Half Broke Horses

Thoughts   Half Broke Horses: A True-Life Novel by Jeannette Walls, Scribner 2009, 272 pages

MOTIVATION for READING:     My friend Ree loaned this because she heard me say I enjoyed The Glass Castle, Walls debut memoir.

WHAT’s it ABOUT:     If you’ve read TGC and liked Walls’ writing, you will not be disappointed.   Yet, this book is different because it is told in the point-of-view of her grandmother.   Or rather, Walls’ more detailed imaginings of the stories she heard from her grandmother and her mother.     Thus the subtitle of “A True-Life Novel”;  what the author could verify, she did but the book reads like a novel with dialogue and inner thoughts that she could only call fiction.

If you haven’t read The Glass Castle yet, I recommend you do  – a startling look at survival in a crazy family.   I am having a hard time answering my own question of whether not you would need to have read that before this and think the answer is ‘no’.    However, I don’t think I would have read this if I hadn’t already been introduced to Walls.    I don’t know;   I might have assumed incorrectly it was a horse story and that just isn’t my interest.

It’s not really about horses.

WHAT’s GOOD:      It’s about Lily Casey Smith, Jeannette Walls’ maternal grandmother.   Lily was one tough cookie.   She was a scrapper, a do-er, a don’t-tell-me-I-can’t-do-it kind of person.  She was independent, a spitfire, a woman with a temper, afraid of nothin’.   Definitely no-nonsense and practical, not a sentimental bone in her body.     We start with an early childhood memory in Texas and how she developed her life philosophy of work hard and get-it-done.    She endures tragedy and heartache, becomes a school teacher and gets fired a few times.   She finds a good man to marry, helps him run an Arizona ranch through the depression years and raises two kids.    Perhaps by Lily’s example, her daughter Rosemary learns how NOT to be a mother?

WHAT’s NOT so GOOD:     A silly thing that bugged me was that I got a bit lost with what year it was when;   about a third of the way through the book we are once again given a year reference.   It could very well be that I just missed these dates and then couldn’t find again but it was a minor distraction.  Not that big of a deal;   we still learn about her life during major events going on in the US (the Depression, WWII, etc).

FINAL THOUGHTS:     I don’t usually pay attention to chapter length but I really enjoyed the short chapters and quick readability of this book.   It made it very easy to pick up and read a few pages at a time.      I only recall a bit of Glass Castles but I did have the impression the grandmother was wealthy – perhaps that was only young Jeannette’s impression.    So I was expecting a very different grandmother than the one we meet here!     Also, I was so curious how Rosemary (Jeannette’s mom) got her crazy child-rearing ideas (or lack thereof?)    It’s very apparent that Walls has a fondness for her mother’s mother yet, again, she does not apologize for showing the warts.   Lily was not perfect and she didn’t give a damn.  I liked her from this far-away perspective but I would have been terribly intimidated by her.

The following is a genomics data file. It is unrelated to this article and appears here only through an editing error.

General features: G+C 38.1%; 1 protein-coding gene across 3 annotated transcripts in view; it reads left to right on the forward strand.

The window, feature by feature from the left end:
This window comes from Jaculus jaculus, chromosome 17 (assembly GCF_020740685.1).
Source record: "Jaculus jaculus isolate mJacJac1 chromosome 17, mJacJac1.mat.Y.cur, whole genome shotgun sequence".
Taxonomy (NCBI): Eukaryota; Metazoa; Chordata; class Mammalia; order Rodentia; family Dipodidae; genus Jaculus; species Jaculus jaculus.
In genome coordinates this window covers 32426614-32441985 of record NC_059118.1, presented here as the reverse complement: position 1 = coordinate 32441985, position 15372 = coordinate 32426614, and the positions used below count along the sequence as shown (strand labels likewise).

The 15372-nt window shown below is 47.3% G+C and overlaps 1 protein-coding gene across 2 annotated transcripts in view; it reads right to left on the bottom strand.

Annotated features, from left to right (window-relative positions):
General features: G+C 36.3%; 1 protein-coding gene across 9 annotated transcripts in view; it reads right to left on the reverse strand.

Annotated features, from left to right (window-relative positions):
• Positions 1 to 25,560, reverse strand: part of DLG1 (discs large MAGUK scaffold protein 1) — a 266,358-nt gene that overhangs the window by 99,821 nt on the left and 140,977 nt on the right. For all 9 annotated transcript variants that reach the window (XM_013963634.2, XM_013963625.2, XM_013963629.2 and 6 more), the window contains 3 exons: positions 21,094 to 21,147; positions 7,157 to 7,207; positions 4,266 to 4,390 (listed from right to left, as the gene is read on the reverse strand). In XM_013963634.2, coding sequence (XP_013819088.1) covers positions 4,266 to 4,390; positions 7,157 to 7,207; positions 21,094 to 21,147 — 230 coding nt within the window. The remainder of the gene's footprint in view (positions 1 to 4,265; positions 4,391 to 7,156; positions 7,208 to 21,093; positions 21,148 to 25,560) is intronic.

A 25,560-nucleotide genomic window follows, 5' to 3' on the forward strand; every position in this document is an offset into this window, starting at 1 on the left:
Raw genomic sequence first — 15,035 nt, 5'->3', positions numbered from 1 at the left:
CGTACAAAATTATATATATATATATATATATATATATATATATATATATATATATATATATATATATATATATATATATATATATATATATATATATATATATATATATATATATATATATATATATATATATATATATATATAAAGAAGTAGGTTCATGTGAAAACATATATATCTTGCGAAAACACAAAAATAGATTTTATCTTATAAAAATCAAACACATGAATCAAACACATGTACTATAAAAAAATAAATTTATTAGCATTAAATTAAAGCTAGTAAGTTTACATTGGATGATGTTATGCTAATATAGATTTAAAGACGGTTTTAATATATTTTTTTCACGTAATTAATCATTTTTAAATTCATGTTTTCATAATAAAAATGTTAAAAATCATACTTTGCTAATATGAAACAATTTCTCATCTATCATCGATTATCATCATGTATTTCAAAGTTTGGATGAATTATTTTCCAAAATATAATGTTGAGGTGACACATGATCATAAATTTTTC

Walls is a terrific story teller.   Lily was an amazing interesting woman who lived life hard.

RATING:   Four Pie Slices of Prickly Pear Pie*

OTHER REVIEWS:    Heather J at Age 30… A Lifetime of Books, A Novel Menagerie, Literate Housewife, Bibliophile by the Sea.


* Yes, I found a recipe for Prickly Pear Pie but have yet to try it.   Ya gotta love the suggestion to “Wear gloves and use tongs.”   I’m sure Lily Casey Smith would have approved.


Copyright © 2010. Care’s Online Book Club. All rights reserved. This post was originally posted by Care from Care’s Online Book Club.  It should not be reproduced without express written permission.

14 thoughts on “Half Broke Horses

  1. I still haven’t read The Glass Castle. I want to but I don’t read memoirs too often so I really have to be in the mood for one. Anyway, this one does sound good so hopefully after I get to TGC I won’t forget to look for this one!

  2. I have the Glass Castle waiting to be read. This one sounds good as well, but since it’s more convenient, I’ll read The Glass castle first.

  3. I saw Jeanette give a talk at Wordstock here in Portland earlier this year–I think it was about memoirs, or fiction inspired by real-life events, or something like that? Anyway, it was fascinating and really made me want to read her books, which I promptly didn’t, and therefore forgot. Thanks for the reminder!

  4. Kathleen

    I started The Glass Castle for my book club a few years ago and never had the chance to finish it. I’ve got to get back to that one and then I think I would be interested to read this one too.

  5. Pingback: About Horses – Rule is ruled out of Kentucky Derby – Yahoo! News

  6. My book club is reading this in December. It was the recommendation of someone who usually doesn’t pick any books so we felt like we had to go with it but since neither myself or the other gal that usually make the suggestions had read it, we were a bit nervous. Sounds like we needn’t worry!

  7. I had the same issue as you did with the dates. I kept getting confused (asking my history major husband questions like, “When did Prohibition end again?”) Loved this one.

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